Martin Luther King Jr. Day—Steward-Style

A recap of the day's events.

Dr. Martin Luther King, Jr.’s messages from more than half a century ago continue to resonate throughout the world, and Steward’s community is no exception. The school’s planning for the holiday stirred positive conversations along many lines.

The weekend was kicked off by a visit from an unlikely speaker: 12-year-old Elijah Wood, an ordained minister from Gaston, North Carolina, whose efforts have been recognized nationally as part of the Marvel Hero Project. Elijah spoke to Middle and Upper School students during an assembly on Friday, January 17, challenging them not to let their youth stand in the way of pursuing their passions. His father passed away unexpectedly when Elijah was three years old, and he remembers that being a turning point in his life, recognizing in subsequent years that he didn’t have to let it define the path that lay ahead for him. Instead, Elijah chose to adopt a cause (child abuse) and plan a march, organizing every aspect of it himself. When the response to the march was overwhelmingly positive, Elijah realized that he could use his voice for good, and he has gone on to organize more marches and be more active in causes that are important to him.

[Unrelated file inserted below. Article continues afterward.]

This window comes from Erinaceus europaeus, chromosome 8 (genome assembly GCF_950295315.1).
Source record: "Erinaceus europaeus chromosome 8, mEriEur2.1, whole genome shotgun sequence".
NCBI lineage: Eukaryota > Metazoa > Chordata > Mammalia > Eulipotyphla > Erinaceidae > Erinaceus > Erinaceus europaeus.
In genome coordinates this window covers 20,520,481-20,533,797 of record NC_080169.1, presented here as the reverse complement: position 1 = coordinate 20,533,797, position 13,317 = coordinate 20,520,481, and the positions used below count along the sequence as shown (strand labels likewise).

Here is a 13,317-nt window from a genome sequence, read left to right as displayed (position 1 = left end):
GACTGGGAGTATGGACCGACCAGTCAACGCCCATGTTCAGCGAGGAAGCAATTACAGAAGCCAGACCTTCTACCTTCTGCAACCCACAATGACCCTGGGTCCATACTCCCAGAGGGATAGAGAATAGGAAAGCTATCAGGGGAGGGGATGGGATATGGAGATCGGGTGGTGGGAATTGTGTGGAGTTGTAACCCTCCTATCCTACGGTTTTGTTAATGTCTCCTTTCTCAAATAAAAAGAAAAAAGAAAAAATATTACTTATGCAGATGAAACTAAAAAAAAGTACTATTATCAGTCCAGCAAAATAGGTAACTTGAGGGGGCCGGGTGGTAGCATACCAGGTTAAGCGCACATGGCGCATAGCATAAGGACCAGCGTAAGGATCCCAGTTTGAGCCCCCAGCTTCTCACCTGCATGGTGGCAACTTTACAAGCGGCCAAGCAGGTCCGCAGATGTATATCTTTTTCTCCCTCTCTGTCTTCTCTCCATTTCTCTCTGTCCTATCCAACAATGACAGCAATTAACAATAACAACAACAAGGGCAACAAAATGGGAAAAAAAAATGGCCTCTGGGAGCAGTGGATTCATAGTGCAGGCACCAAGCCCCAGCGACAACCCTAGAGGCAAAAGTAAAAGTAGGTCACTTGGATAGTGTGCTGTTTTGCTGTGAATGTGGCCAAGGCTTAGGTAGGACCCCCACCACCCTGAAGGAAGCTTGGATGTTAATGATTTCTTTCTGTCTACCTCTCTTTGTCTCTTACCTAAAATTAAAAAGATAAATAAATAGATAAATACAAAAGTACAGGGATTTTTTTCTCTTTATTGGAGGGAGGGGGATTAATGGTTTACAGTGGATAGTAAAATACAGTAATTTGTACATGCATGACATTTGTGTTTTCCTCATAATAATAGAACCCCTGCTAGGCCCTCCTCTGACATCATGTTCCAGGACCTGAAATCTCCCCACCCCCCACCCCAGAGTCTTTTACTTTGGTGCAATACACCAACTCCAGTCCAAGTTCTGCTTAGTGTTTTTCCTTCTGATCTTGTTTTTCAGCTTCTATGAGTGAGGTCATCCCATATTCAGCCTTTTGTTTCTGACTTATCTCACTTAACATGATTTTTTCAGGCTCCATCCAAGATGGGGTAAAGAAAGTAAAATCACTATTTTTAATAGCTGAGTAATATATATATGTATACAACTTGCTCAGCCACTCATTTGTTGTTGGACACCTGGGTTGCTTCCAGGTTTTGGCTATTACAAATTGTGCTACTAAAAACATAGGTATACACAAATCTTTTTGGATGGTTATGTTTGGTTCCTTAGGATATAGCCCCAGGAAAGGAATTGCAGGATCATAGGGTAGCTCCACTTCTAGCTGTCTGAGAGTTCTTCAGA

About 90 people attended Steward’s main event on MLK Day: a private screening of the new movie “Just Mercy” and a follow-up lunch discussion. The movie tells the true story of how a young Harvard-educated lawyer established the Equal Justice Initiative in Alabama in the early 1990s, focusing on one racially-charged case in particular. The movie was used as a springboard for the lunch discussion, which was led by local pastor and justice advocate Ashley Diaz Mejias, who is also the author of Erasing Institutional Bias. Ms. Mejias provided some Richmond-based examples of ways the correctional system could work better to reduce retribution bias and increase restoration for the incarcerated. Attendees were then encouraged to participate in small-group discussions with questions that Ms. Mejias provided.

Steward’s Coordinator of Campus Life and Community Stewardship Rashad Lowery, one of the organizers of Monday’s event, was very pleased with the turnout and feels like the movie alone was an excellent conversation starter. “It was such a great story…it would leave anyone ready to learn more and reflect,” Mr. Lowery said about “Just Mercy.” “These same stories are happening today, which is disheartening.”

In addition to the movie event, a group of 18 Upper School faculty and students who are members of the National Honor Society visited Evergreen Cemetery to conduct a service project. They bundled up in the cold to restore headstones and grave markers that had suffered decades of neglect and overgrown kudzu. They also assisted families who were trying to locate the graves of family members. Evergreen is a historic African-American cemetery, where notable Richmonders such as Maggie Walker and John Mitchell, Jr. are buried.





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